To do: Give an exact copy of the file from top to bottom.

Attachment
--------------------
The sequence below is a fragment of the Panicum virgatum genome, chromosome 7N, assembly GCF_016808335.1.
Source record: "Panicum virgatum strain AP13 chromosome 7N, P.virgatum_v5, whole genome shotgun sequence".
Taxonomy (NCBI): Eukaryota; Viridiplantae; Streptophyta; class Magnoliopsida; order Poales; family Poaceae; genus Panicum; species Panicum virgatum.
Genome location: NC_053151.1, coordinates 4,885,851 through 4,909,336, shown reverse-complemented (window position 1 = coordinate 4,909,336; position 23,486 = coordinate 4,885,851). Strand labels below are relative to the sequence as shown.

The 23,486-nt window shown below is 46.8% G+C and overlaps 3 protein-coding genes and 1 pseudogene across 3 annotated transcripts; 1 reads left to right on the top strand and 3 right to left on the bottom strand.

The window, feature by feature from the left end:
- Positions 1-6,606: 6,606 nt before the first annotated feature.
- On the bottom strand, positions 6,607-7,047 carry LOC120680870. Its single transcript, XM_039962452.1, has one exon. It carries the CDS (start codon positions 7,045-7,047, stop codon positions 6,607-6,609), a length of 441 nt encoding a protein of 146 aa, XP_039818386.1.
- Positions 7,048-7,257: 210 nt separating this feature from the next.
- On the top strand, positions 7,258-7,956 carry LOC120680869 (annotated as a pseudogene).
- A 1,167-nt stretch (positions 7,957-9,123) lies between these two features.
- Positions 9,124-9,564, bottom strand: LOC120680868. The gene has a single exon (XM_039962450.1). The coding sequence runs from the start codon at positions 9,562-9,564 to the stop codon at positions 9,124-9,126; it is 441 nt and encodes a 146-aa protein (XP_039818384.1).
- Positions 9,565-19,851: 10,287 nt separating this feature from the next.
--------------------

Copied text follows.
The sequence below is a fragment of the Panicum virgatum genome, chromosome 7N, assembly GCF_016808335.1.
Source record: "Panicum virgatum strain AP13 chromosome 7N, P.virgatum_v5, whole genome shotgun sequence".
Taxonomy (NCBI): Eukaryota; Viridiplantae; Streptophyta; class Magnoliopsida; order Poales; family Poaceae; genus Panicum; species Panicum virgatum.
Genome location: NC_053151.1, coordinates 4,885,851 through 4,909,336, shown reverse-complemented (window position 1 = coordinate 4,909,336; position 23,486 = coordinate 4,885,851). Strand labels below are relative to the sequence as shown.

The 23,486-nt window shown below is 46.8% G+C and overlaps 3 protein-coding genes and 1 pseudogene across 3 annotated transcripts; 1 reads left to right on the top strand and 3 right to left on the bottom strand.

The window, feature by feature from the left end:
- Positions 1-6,606: 6,606 nt before the first annotated feature.
- On the bottom strand, positions 6,607-7,047 carry LOC120680870. Its single transcript, XM_039962452.1, has one exon. It carries the CDS (start codon positions 7,045-7,047, stop codon positions 6,607-6,609), a length of 441 nt encoding a protein of 146 aa, XP_039818386.1.
- Positions 7,048-7,257: 210 nt separating this feature from the next.
- On the top strand, positions 7,258-7,956 carry LOC120680869 (annotated as a pseudogene).
- A 1,167-nt stretch (positions 7,957-9,123) lies between these two features.
- Positions 9,124-9,564, bottom strand: LOC120680868. The gene has a single exon (XM_039962450.1). The coding sequence runs from the start codon at positions 9,562-9,564 to the stop codon at positions 9,124-9,126; it is 441 nt and encodes a 146-aa protein (XP_039818384.1).
- Positions 9,565-19,851: 10,287 nt separating this feature from the next.